Shocking? Not really, I purged so many items from my storage locker to get down to that weight. Now that the locker is empty I can stop paying about $80/month for that. I wouldn’t have another chance to close the unit until at least fall which would be at least $700 in fees, so I’ll be happy at $450.

Having my knives and nice pots and pans will give me a little joy in the kitchen. Also, everytime my girlfriend works in my kitchen, I am embarrassed and apologetic. This will be a big relief. I was a little sad to dump several nice mixing bowls and some pyrex measuring cups at Goodwill, but along with some vases they accounted for a healthy chunk of weight. My crystal bowls are making the trip, however.

One insane purchase was about 1300 candy canes for my students. It seems that a lot of Japanese folks aren’t aware of their pepperminty goodness, so I view this as an educational tool. Also, some students were asking me to bring presents and couldn’t grasp the idea that if I spent a dollar on each student it would be as much as the airplane ticket. I picked up the sweets for a little over $10 total on a Christmas clearance sale.

Another aside: we had a freak snowstorm this evening; giving me quite a scare. Fortunately, it started raining hard around midnight, so the roads should be clear.

I’d love to write more, but am worried I’ll miss my wake up call. G’night!

Algebra Class

2009年 1月 1日

Once again it is almost time for me to head west on my return to the East; so, number crunching commences. Airline baggage regulations and fees seem to change every few months now, requiring a carrier of many things to be forward thinking. On this trip, I am hoping to empty the remaining items from my rental storage unit. Ideally, I would like to sort through all my remaining items and:

  • sell unwanted items which are generally valuable
  • sell items which are easy to replace in Japan (especially heavy ones)
  • give away items that friends or family would likely use
  • donate items charities would likely use
  • throw away items of no particular long-term value
  • take anything left to Japan (e.g., expensive, hard to replace, useful)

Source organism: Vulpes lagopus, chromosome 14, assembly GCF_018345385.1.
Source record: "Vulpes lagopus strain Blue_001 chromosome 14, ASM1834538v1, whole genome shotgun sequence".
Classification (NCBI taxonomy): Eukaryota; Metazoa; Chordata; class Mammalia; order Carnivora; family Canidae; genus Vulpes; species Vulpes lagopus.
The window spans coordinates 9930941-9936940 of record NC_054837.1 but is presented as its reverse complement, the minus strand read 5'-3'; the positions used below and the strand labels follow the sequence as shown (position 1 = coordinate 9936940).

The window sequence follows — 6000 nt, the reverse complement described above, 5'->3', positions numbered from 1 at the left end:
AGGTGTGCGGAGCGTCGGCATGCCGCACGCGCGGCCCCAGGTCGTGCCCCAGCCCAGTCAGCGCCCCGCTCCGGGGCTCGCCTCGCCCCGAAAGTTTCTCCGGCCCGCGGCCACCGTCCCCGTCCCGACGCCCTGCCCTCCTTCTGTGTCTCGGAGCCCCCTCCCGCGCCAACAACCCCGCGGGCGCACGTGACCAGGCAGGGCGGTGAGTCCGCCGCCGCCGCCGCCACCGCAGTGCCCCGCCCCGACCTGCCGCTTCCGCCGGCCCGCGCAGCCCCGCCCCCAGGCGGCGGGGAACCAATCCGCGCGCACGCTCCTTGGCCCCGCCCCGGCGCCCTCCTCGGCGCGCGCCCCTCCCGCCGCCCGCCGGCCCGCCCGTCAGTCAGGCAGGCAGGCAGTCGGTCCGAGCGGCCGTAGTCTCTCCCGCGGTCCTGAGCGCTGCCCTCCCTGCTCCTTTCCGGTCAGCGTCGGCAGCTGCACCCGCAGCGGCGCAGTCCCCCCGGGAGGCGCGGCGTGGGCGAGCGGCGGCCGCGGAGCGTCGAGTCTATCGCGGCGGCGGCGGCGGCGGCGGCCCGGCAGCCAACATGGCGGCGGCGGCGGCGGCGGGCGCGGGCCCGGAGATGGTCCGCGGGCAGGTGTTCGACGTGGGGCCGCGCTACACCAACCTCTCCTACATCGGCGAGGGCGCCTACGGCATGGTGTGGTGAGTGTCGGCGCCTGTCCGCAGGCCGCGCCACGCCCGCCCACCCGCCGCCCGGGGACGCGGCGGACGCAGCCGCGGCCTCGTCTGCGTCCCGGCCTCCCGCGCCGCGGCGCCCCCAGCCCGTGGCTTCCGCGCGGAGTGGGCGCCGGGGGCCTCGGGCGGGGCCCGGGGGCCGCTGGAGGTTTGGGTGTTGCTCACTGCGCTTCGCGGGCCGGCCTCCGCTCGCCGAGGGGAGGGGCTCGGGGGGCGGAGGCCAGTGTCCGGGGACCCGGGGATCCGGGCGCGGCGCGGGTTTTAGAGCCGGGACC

Unfortunately in my first five days, I was prevented from accessing the unit and all that sorting, selling, giving, discarding, and packaging takes time. Most likely I will be shipping more to Japan than wanted and sorting there; however, the airlines want money for each bag shipped. Here’s a few things I learned (for NWA from US to Asia) about that:

  • there is no apparent weight limit on carry-on bags! (22x14x9″)
  • you can carry a lot of other stuff on board
  • in addition to a carry-on bag, a backpack is OK (15x11x6″)
  • two bags under 50 pounds can be checked for free
  • if the free bags exceed 50 pounds they incur a $50 fee, but can’t exceed 70 pounds
  • extra bags under 70 pounds are $150
  • extra bags up to 100 pounds are OK… at $450 each

Rule 1: put heaviest items into carry-on and backpack. Remember this requires you toting a lot of weight around, so there is a physical cost you may not want to pay.

Rule 2: never pack a bag over 70 pounds! Three 70 pounders add up to 210 pounds for the same cost as a 71 pound bag. Clearly they are strongly discouraging the shipping of large bags and promoting the financial oppression of people with poor math skills.

Rule 3: don’t pack three 46 pound bags for a $150 excess bag fee, when you could pack two 69 pound bags for $100 in overweight baggage fees.

Rule 4: if you are checking two 48 pound bags and two 68 pound bags – even if the heavy bags are your normal luggage and the light bags are (excess-baggage-looking) shipping boxes – check the light ones as the free bags. The natural psychological action would be to go on appearance, running up a bill of $400 vs. $300.

When I arrive in Japan with several extra bags, I will take advantage of a wonderful service. At my airport (NGO), immediately after exiting customs, we have a shipping company who will send my bags to my home. The cost is reasonable, and the convenience is incredible. Because we travel by train, bus, boat, and taxi so much, there are many services related to getting our stuff to our destination.

Well, enough talk… I better go start planning.